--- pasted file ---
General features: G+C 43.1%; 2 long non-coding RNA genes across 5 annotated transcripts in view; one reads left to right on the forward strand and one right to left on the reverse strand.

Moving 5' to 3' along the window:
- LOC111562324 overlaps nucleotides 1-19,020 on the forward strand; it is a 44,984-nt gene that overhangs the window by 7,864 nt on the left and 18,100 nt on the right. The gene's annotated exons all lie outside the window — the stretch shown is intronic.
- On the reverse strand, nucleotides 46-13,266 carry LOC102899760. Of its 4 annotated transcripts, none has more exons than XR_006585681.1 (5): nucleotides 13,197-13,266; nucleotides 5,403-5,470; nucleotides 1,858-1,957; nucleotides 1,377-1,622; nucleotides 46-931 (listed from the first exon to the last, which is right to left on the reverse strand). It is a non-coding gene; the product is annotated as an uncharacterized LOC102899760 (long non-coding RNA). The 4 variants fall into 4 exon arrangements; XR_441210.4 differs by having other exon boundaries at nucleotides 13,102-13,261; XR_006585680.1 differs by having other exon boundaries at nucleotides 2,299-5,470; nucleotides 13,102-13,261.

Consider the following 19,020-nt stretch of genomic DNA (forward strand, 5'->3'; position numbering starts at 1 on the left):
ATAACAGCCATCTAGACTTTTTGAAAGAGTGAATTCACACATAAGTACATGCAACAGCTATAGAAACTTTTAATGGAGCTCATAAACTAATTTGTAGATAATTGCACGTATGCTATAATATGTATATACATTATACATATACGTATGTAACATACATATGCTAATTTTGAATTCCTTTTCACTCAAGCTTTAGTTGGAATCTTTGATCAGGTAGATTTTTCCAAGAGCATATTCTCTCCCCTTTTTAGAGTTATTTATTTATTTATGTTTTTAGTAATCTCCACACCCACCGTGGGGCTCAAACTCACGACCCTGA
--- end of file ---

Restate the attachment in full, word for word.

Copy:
General features: G+C 43.1%; 2 long non-coding RNA genes across 5 annotated transcripts in view; one reads left to right on the forward strand and one right to left on the reverse strand.

Moving 5' to 3' along the window:
- LOC111562324 overlaps nucleotides 1-19,020 on the forward strand; it is a 44,984-nt gene that overhangs the window by 7,864 nt on the left and 18,100 nt on the right. The gene's annotated exons all lie outside the window — the stretch shown is intronic.
- On the reverse strand, nucleotides 46-13,266 carry LOC102899760. Of its 4 annotated transcripts, none has more exons than XR_006585681.1 (5): nucleotides 13,197-13,266; nucleotides 5,403-5,470; nucleotides 1,858-1,957; nucleotides 1,377-1,622; nucleotides 46-931 (listed from the first exon to the last, which is right to left on the reverse strand). It is a non-coding gene; the product is annotated as an uncharacterized LOC102899760 (long non-coding RNA). The 4 variants fall into 4 exon arrangements; XR_441210.4 differs by having other exon boundaries at nucleotides 13,102-13,261; XR_006585680.1 differs by having other exon boundaries at nucleotides 2,299-5,470; nucleotides 13,102-13,261.

Consider the following 19,020-nt stretch of genomic DNA (forward strand, 5'->3'; position numbering starts at 1 on the left):
ATAACAGCCATCTAGACTTTTTGAAAGAGTGAATTCACACATAAGTACATGCAACAGCTATAGAAACTTTTAATGGAGCTCATAAACTAATTTGTAGATAATTGCACGTATGCTATAATATGTATATACATTATACATATACGTATGTAACATACATATGCTAATTTTGAATTCCTTTTCACTCAAGCTTTAGTTGGAATCTTTGATCAGGTAGATTTTTCCAAGAGCATATTCTCTCCCCTTTTTAGAGTTATTTATTTATTTATGTTTTTAGTAATCTCCACACCCACCGTGGGGCTCAAACTCACGACCCTGA